Everybody thought earlier today that Cliff Lee would be on his way out of Seattle. They were right. Instead of heading to the visitor’s clubhouse in Seattle to join the New York Yankees, however, he joins the division rival Texas Rangers, along with RP Mark Lowe. Coming back to Seattle will be Justin Smoak and three others according to this Joel Sherman tweet. This deal has also been confirmed by Ken Rosenthal, who adds that the Mariners will be sending cash to the Rangers to help cover the $4M that Lee is owed over the rest of the season.
Earlier today, some thought that Jesus Montero was a solid haul for Lee, along with the rest of the package. In that case, the return of Justin Smoak has to be seen as an absolute steal. Smoak had an .885 OPS between three different leagues in 2009. Smoak then posted a 1.010 OPS in 15 games with AAA Oklahoma City before receiving a call-up to the big leagues. His power hasn’t really materialized at the big league level (.145 ISO), but a 13.8% walk rate in 275 PAs is incredibly encouraging, and his .238 BABIP is bound to see a boost.
Smoak was the #13 prospect by Baseball America entering the season, ranking below Montero’s rank as #4. However, Smoak is obviously closer to the big leagues and his position is clear; I feel that Montero’s #4 rank may be influenced by an unrealistic projection of him as a catcher. Smoak is probably better than Matt LaPorta was at the time of the Brewers acquisition of CC Sabathia in 2008, the gold standard of pitcher rental deals. Given that Smoak is already in the big leagues and carries tons of promise with him, the Mariners have to be exceptionally happy with this deal. The deal also includes RHP Blake Beavan, RHP Josh Lueke, and 2B Matt Lawson going to Seattle.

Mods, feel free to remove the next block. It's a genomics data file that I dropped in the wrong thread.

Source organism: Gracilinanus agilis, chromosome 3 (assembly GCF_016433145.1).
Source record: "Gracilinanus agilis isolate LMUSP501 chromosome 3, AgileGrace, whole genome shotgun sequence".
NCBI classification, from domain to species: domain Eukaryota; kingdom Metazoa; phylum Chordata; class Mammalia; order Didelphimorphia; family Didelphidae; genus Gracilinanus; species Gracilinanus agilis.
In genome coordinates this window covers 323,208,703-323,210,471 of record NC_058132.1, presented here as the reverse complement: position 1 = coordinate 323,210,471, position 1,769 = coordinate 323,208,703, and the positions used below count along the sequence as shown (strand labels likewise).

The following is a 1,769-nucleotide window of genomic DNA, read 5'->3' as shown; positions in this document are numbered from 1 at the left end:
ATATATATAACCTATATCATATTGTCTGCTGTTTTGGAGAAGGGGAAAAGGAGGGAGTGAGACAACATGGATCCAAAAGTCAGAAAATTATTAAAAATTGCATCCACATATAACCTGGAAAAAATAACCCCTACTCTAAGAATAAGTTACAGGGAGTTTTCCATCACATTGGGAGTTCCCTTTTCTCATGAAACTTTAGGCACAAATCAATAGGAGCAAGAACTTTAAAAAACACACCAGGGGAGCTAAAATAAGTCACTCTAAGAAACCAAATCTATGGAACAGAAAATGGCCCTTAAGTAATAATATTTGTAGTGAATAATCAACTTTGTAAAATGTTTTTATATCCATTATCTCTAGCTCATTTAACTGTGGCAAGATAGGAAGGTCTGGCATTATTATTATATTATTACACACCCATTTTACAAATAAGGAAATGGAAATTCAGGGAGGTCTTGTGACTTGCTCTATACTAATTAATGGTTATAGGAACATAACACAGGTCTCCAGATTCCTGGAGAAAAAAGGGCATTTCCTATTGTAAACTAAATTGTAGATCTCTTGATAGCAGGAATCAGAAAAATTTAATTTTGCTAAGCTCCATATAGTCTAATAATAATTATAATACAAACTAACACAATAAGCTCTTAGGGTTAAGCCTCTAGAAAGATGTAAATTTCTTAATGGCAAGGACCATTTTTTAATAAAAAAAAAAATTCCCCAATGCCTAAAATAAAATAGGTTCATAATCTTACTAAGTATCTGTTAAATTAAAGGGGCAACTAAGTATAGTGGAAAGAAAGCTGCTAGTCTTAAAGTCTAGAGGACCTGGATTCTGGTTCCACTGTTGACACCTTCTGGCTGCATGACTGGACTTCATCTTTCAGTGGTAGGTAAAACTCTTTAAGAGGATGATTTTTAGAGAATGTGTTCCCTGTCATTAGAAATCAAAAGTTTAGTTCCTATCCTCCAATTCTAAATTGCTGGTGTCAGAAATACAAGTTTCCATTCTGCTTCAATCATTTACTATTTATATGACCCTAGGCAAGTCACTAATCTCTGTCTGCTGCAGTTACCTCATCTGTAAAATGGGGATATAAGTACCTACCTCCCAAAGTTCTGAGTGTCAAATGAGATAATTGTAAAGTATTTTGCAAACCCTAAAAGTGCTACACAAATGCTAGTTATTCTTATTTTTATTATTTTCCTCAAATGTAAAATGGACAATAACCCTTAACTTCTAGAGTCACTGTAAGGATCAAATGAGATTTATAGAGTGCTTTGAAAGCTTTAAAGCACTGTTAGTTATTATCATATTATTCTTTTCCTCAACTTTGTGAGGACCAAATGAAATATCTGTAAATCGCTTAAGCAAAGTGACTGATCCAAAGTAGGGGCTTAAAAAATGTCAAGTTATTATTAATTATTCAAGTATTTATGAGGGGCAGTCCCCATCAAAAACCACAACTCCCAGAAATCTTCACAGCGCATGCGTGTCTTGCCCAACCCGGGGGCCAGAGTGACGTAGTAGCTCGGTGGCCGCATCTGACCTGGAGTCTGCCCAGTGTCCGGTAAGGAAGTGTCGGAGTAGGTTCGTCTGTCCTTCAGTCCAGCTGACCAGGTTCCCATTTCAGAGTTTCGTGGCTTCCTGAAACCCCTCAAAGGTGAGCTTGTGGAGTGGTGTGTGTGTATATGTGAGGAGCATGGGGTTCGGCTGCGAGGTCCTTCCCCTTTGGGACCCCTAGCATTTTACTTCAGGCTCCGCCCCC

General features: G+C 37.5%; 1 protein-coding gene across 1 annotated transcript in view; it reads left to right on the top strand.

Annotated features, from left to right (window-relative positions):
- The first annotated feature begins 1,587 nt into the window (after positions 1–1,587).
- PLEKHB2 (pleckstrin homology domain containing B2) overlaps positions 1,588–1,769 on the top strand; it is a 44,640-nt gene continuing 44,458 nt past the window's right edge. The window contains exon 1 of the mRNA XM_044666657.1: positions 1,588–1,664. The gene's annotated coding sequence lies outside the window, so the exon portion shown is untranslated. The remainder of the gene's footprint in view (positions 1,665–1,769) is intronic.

For the Rangers, they pick up the man who has obviously been the best pitcher in the American League. It’s a large boost for a rotation with a meager 4.54 FIP and 4.66 xFIP. Cliff Lee gives them the legitimate ace that just isn’t there with Rich Harden, Scott Feldman, Colby Lewis, C.J. Wilson, Tommy Hunter, Derek Holland, and the others that have inhabited the Rangers rotation this season. Lee could ostensibly be a three win gain for this team down the stretch – likely unnecessary for making the playoffs, as I don’t think the Angels would’ve been able to make up 7.5 games, but this is another nail in the Angels’ coffin. Still, Lee has to increase the Rangers’ chances of making a deep run in the postseason, as he showed he can put his mark on a series last season.
This trade also has the interesting dynamic of being an intradivisional trade. Picking up Lee means certainly avoiding him in the remaining games that Texas has against Seattle. At the same time, though, the Rangers traded an exceptional hitting talent to a team that they play 20 times a season for the next six years. My initial reaction is that this trade is a dangerous proposition for the Rangers. With Lee only on their team for the next three months, the Rangers have to hope for instant gratification, in the sense of a World Series victory, as this trade has the potential to bite them for years to come.
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